CHICAGO, Aug. 9 (UPI) -- A scale model of a blended wing-body aircraft with the potential for greater fuel efficiency has been flight tested at a NASA facility in California.
The X-48C by Boeing is a heavy-lift, sub-sonic aircraft that is triangular in shape, merging the wings and body. It features two 89-pound thrust turbojet engines and wingtip winglets next to the engines.
An earlier version was flown more than 90 times from 2007-10 at the NASA Dryden Flight Research Center at Edwards Air Force Base.
In the current test, the X-48C was remotely piloted to 5,500 feet.
"Working with NASA, we are very pleased to enter into the next flight-test phase of our work to explore and validate the aerodynamic characteristics and efficiencies of the Blended Wing Body concept," said Bob Liebeck, a Boeing senior technical fellow and the company's BWB program manager.
"In our earlier flight testing of the X-48B, we proved that a BWB aircraft can be controlled as effectively as a conventional tube-and-wing aircraft during takeoffs and landings and other low-speed segments of the flight regime. With the X-48C, we will be evaluating the impact of noise shielding concepts on low-speed flight characteristics."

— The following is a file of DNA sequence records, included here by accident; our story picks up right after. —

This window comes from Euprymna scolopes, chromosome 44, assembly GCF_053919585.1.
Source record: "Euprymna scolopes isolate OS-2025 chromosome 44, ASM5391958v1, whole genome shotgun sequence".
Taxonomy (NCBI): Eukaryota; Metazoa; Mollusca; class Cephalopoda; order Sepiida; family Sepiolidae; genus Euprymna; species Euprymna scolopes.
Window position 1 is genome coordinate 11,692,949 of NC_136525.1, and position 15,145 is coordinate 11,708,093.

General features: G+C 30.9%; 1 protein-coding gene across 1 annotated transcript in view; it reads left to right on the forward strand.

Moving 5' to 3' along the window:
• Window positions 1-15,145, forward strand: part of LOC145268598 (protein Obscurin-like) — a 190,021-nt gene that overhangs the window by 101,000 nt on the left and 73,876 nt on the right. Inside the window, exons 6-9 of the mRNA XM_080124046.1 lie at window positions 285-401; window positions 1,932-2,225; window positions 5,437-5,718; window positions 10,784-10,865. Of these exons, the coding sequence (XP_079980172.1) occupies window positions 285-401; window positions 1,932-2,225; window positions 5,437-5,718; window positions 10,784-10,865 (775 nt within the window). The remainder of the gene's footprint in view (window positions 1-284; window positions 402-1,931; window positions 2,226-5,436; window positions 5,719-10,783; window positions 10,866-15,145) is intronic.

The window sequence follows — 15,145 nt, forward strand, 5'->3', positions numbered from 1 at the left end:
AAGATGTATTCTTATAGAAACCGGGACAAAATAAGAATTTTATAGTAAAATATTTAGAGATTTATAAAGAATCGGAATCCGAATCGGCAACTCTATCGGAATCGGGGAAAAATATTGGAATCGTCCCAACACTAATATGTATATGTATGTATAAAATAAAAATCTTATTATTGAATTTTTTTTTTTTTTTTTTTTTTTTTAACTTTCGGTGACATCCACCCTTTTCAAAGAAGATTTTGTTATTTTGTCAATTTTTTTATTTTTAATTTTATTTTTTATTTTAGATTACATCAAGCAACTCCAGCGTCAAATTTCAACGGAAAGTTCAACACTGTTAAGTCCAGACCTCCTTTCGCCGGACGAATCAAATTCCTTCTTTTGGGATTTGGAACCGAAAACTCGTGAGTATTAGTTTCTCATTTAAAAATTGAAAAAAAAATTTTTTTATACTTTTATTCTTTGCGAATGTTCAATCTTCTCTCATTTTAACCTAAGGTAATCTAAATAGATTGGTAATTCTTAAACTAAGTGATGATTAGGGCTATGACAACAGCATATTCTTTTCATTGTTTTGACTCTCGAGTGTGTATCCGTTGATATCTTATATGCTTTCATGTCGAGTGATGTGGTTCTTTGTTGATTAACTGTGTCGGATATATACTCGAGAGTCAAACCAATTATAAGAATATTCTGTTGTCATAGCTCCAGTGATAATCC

The modified test vehicle was designed by Boeing. Britain's Cranfield Aerospace Ltd. built the aircraft to Boeing specifications.
The test aircraft has a 21-foot wingspan. It weighs 500 pounds and is an 8.5 percent scale model of the aircraft, which could be used for aerial refueling and cargo missions.
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